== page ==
15.5 The Structure, Evolution, and Dynamics of a Nocturnal Convective System Simulated Using the WRF-ARW Model

Thursday, 6 August 2015: 11:30 AM
Republic Ballroom AB (Sheraton Boston )
Ben Blake, University of Oklahoma, Norman, OK; and D. Parsons and K. R. Haghi

Previous studies have documented a nocturnal maximum in thunderstorm frequency across the central United States. Forecast skill for nocturnal convection remains relatively low, and one reason is the greater occurrence of elevated convection at night. This study makes use of the WRF-ARW model Version 3.6.1 to reproduce a nocturnal, elevated, mesoscale convective system (MCS) event that occurred over Oklahoma on June 3-4, 2013. The purpose of this study is to evaluate the performance of the model in the nocturnal environment and to advance the knowledge of the dynamics, structure, and evolution of nocturnal convection.

The NOAA Rapid Refresh (RAP) model data available from the Nomads NCDC server was used for atmospheric data and the North American Land Data Assimilation System (NLDAS-2) Noah Land Surface Model was used for soil data. Both of these data sources allow for hourly analysis updates. The model is run for 22 hours from 18 UTC on June 3rd to 16 UTC on June 4th. Three domains are used with two-way nesting. 9 km, 3 km, and 1 km are the respective grid spacing for the outer, middle, and inner domains. 100 vertical levels are used, and there is a higher concentration of eta levels below 1500 meters in order to more accurately represent the evolution of boundary layer processes.

Convection initiates around 23 UTC on June 3rd and continues until approximately 16 UTC on June 4th. The nocturnal MCS was located south of a quasi-stationary frontal boundary, which is contrary to a 1993 study that noted the favored position for organized convective development is to the north of a quasi-stationary frontal boundary (Trier & Parsons 1993). A low-level jet (LLJ) is evident from wind profiler data and it is known to provide an elevated source of moist, unstable air by which storms can be sustained. The model produces a strong horizontal gradient in CAPE and CIN that is co-located with the narrow corridor of high mixing ratios associated with the LLJ. Once the convection becomes elevated, the source of inflowing parcels with CAPE is almost entirely above 1 km, which agrees with previous studies.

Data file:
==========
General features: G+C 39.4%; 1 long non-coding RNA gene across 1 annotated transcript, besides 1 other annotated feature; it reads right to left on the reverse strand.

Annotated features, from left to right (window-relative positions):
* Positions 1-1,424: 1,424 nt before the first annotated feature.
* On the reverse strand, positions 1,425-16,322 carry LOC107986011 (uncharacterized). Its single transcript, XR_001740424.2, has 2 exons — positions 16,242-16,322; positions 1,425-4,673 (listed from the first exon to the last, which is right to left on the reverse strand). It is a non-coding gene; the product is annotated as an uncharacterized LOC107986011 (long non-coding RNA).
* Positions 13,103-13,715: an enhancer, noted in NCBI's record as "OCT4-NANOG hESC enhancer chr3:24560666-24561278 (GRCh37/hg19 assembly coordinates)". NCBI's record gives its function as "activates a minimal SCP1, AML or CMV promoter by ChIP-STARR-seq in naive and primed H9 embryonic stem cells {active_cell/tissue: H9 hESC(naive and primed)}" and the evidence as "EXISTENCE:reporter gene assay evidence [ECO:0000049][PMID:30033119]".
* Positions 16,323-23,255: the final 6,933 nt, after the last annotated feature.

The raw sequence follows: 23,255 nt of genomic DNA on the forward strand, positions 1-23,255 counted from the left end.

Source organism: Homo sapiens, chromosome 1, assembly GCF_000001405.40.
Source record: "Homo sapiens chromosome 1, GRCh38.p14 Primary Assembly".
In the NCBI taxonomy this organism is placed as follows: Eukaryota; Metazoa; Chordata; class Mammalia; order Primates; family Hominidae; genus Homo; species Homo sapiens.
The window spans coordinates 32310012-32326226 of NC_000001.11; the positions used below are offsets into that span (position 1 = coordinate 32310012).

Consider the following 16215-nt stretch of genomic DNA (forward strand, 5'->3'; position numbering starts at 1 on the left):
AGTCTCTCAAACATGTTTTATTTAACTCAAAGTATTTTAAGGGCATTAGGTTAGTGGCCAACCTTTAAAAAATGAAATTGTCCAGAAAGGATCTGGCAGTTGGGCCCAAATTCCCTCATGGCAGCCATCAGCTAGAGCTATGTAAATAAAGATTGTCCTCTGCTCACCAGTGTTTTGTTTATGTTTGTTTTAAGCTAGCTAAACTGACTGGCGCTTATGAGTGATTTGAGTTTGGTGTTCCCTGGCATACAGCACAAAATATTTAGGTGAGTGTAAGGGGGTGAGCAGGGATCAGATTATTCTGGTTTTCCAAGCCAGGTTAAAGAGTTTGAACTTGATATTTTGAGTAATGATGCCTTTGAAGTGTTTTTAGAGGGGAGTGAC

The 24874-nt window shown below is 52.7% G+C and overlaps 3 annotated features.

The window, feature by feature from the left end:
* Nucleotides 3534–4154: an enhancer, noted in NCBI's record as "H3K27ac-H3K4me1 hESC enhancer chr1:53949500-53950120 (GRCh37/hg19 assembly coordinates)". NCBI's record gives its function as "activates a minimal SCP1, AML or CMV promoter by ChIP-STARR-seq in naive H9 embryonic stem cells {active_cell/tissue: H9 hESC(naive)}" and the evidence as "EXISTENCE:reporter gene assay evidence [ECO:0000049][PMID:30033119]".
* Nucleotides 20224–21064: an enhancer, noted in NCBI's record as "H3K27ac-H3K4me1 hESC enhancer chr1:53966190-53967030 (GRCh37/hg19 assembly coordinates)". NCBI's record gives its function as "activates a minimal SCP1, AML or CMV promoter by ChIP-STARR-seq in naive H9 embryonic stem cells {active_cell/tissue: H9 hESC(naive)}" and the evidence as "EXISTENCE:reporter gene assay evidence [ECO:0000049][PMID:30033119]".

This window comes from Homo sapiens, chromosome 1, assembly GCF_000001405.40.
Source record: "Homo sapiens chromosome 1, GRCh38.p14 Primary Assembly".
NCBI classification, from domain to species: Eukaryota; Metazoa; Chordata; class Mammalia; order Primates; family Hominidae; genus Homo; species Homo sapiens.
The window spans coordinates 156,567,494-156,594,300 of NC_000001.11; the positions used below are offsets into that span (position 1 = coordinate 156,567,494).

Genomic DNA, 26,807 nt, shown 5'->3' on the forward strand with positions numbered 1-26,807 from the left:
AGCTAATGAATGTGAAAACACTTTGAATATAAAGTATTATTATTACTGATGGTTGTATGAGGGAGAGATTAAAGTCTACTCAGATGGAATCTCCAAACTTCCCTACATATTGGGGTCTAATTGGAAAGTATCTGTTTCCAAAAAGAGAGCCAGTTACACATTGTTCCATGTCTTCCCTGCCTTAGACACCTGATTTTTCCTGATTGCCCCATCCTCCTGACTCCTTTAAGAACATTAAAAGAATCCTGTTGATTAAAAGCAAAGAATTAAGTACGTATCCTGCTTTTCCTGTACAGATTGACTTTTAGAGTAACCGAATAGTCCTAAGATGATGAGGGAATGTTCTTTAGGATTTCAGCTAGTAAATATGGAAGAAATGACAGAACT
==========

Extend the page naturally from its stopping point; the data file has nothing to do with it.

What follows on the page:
The LLJ can also be thought of as a wave ducting mechanism that traps wave energy below a certain height. Wave ducts prevent the upward leakage of wave energy and allow for horizontal wave propagation as opposed to solely vertical propagation. The model also produces wave-like features, including gravity currents, bores, and gravity waves. These waves were also evident in the radar observations and in the time series data from the Oklahoma Mesonet. As convection transitions from surface-based to elevated, studies have observed that the mechanism responsible for lifting inflow parcels evolved from a cold pool to a bore.

To investigate the effects of these wave features on the nocturnal environment, comparisons to hydraulic theory were made to diagnose the flow regime that is occurring. The depth of the gravity current is calculated using a hydrostatic approximation based on the density, pressure, and virtual potential temperature differences between the ambient air and the storm outflow. The ratio of the depth of the gravity current to the strength of the inversion of the ambient air is known as the non-dimensional height. The flow relative Froude number, defined as the ratio of the adjusted inflow speed to the speed of the long period gravity wave, is also calculated. The non-dimensional height and Froude number are then used to determine the flow regime. According to hydraulic theory (Koch et.al. 1991), bores can form in the partially blocked or complete blocking flow regimes. For the four analyzed regions corresponding to different wave propagation angles, a partially blocked flow regime is occurring. This type of flow regime is also evident in the vertical cross sections of potential temperature containing feature relative winds. Data analysis is still in progress at this time.

- Indicates paper has been withdrawn from meeting
- Indicates an Award Winner